The British Virgin Islands (BVI) has launched its International Arbitration Centre (IAC), which will deal with cases under its own rules and offer ad hoc and other kinds of institutional arbitration.
The BVI IAC opened its doors on 16 November with the intention of becoming the regional dispute resolution hub for contentious matters relating to business activity, investments and projects worldwide.
While parties will be able to choose arbitrators, the center will have a panel of more than 190 arbitration practitioners from common law and civil law jurisdictions, who will work in various languages including English, Spanish, Portuguese, Russian, Chinese, French, German and Italian.
John Beechey, formerly the president of the International Chamber of Commerce International Court of Arbitration (ICC), was appointed as chair of BVI IAC’s board of directors, whose Chief Executive Officer will be Francois Lassalle, the former divisional Practice Manager of Dentons’ London-based energy, transport, infrastructure, real estate and dispute resolution practices.
Cherno Jallow QC, BVI’s former attorney-general and the current director of policy, statistics and research at the BVI Financial Services Commission, will serve as deputy chairman.
The other board members will be Mark Forte, the head of litigation and restructuring at offshore law firm Conyers Dill & Pearman, Murray Smith, a chartered commercial arbitrator and barrister at Vancouver-based Smith Barristers, and Felice Swapp, chief operating officer at BVI-headquartered Harney Westwood & Riegels.
BVI IAC’s registrar will be João Vilhena Valério, co-founder of Hong Kong-based arbitration boutique BeecheyArbitration, while Antonius Hippolyte, a researcher at the University of Hull, has been hired as a research advisor.
“BVI is a centre of excellence for global business and dispute resolution,” Lorna Smith, interim director of offshore financial services provider BVI Finance, said in a statement. “It is based on a legal system founded upon English Common law which will enable us to be a leading jurisdiction providing financial services solutions.”
In a similar vein, Phillip Kite, Harneys’ head of litigation, tells CDR that “the BVI offers numerous advantages for litigation, arbitration and alternative dispute resolution due to its stable government, sophisticated, well-developed court system and established track record as a leading and cost competitive international financial services centre”.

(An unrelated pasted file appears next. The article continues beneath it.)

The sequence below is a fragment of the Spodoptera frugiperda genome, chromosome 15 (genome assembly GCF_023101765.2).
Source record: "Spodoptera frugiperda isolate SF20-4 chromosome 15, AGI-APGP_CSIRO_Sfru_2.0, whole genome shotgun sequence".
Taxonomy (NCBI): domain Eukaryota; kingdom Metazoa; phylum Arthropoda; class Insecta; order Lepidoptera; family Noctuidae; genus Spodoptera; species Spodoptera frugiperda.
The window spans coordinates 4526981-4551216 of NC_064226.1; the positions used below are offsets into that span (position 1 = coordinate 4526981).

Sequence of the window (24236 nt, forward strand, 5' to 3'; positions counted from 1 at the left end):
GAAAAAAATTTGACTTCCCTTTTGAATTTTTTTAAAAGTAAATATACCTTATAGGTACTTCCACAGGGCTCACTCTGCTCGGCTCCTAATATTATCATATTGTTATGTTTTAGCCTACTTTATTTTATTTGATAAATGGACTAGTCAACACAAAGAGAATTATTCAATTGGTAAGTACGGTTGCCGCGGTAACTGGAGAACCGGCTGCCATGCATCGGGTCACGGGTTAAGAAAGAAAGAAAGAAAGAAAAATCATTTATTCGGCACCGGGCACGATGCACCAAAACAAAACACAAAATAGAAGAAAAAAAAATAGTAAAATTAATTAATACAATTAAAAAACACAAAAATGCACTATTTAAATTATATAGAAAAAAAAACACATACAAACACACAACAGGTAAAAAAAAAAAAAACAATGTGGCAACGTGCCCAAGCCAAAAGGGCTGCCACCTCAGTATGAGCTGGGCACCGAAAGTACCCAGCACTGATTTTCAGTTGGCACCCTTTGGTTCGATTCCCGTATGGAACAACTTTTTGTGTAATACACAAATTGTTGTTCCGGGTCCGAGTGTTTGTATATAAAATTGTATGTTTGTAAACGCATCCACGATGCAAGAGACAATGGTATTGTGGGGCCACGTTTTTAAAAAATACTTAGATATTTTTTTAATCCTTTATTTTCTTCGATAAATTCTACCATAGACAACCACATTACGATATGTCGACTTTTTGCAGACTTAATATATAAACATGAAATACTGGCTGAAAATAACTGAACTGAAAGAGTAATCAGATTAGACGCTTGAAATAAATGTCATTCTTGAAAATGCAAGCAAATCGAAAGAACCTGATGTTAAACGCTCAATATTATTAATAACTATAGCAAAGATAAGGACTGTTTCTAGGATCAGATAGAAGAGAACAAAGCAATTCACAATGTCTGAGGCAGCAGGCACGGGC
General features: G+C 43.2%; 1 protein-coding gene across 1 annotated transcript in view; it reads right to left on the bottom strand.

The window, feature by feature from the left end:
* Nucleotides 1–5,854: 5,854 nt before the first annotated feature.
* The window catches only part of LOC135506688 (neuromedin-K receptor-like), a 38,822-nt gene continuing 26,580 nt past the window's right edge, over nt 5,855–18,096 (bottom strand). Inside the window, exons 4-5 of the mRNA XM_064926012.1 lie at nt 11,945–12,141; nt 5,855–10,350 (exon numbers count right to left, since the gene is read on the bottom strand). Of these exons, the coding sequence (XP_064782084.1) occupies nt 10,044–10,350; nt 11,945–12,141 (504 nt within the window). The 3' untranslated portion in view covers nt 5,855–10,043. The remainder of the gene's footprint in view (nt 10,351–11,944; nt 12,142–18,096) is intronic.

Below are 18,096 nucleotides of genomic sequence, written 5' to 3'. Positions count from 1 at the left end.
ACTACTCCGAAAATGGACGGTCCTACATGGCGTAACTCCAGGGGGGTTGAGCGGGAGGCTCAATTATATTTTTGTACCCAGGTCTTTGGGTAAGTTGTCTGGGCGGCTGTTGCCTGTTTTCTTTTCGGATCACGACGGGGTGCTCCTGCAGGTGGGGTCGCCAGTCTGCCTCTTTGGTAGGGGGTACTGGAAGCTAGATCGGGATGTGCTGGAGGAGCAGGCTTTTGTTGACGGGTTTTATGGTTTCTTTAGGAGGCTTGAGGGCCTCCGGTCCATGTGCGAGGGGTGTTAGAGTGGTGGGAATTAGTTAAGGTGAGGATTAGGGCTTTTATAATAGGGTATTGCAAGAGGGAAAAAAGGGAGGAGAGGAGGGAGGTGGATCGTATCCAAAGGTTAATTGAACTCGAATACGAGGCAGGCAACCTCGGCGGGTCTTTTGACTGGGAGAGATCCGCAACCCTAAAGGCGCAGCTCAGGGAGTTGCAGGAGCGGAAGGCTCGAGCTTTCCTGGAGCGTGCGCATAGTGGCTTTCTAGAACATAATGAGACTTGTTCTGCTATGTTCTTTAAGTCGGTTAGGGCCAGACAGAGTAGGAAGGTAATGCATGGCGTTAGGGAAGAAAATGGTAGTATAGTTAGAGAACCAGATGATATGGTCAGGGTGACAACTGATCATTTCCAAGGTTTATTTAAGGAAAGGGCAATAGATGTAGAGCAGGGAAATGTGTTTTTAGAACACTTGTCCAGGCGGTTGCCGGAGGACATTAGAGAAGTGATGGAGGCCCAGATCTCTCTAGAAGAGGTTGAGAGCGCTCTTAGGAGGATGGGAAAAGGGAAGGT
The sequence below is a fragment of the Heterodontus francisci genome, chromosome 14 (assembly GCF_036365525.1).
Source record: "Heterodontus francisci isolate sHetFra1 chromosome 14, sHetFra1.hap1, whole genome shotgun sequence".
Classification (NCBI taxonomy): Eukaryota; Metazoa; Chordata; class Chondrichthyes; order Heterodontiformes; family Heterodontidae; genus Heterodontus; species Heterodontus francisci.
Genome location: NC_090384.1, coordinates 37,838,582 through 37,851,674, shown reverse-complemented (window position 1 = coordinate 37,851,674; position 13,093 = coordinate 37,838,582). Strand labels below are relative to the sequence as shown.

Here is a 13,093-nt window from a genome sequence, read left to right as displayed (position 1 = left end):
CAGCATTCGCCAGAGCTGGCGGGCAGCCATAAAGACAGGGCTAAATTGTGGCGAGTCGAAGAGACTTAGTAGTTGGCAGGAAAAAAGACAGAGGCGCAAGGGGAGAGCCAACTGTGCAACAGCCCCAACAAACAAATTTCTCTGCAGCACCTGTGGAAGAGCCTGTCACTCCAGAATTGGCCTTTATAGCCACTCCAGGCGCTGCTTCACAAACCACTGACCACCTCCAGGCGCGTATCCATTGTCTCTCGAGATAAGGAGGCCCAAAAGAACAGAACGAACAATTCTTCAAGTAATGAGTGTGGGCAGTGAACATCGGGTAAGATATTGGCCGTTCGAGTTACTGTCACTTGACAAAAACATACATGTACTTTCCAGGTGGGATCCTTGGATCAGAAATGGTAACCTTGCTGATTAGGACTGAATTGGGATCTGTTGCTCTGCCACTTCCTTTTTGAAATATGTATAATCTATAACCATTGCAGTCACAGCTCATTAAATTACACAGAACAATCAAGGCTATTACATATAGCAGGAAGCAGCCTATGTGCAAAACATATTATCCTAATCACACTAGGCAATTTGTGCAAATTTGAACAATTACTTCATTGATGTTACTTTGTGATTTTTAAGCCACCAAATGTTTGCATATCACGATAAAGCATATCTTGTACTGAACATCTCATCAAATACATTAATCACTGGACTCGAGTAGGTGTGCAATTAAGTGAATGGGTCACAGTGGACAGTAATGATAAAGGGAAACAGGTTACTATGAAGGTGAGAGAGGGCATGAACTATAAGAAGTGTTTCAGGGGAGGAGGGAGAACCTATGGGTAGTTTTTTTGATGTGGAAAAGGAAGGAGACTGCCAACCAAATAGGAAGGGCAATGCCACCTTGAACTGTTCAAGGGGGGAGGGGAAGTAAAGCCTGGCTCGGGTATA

Commenting on the BVI IAC’s launch, he says that the centre “has been constructed drawing from the experience of other arbitration centres around the world” and “it follows the founding of the BVI Commercial Court in 2009, which has earned a highly respected international reputation for litigation and commercial disputes.
Forte calls the BVI IAC “a welcome and necessary complement” to BVI’s already existing commercial dispute resolution offering.
“As the world’s foremost company incorporation jurisdiction, the BVI has significant potential for sophisticated and dedicated arbitration services both as a physical centre with state of the art international resources, and as a choice of mechanism with the Arbitration Act 2015 and newly published BVI IAC Rules.”
Also referring to the BVI Commercial Court, Forte says that now the BVI is an “unparalleled” dispute resolution hub.
Echoing his comments, Arabella di Iorio, head of BVI litigation and trusts groups at George Town, Cayman Islands-headquartered Maples and Calder, says: “Following the coming into force of the Arbitration Act 2013, the opening of the IAC with a bespoke set of rules and up to the minute facilities positions the BVI as an international arbitration jurisdiction able to compete with, if not surpass, any other.”
She adds that as chair of the BVI chapter of the Chartered Institute of Arbitrators and a member of the BVI IAC’s inaugural panel of arbitrators, she is “proud” of the achievements of the jurisdiction.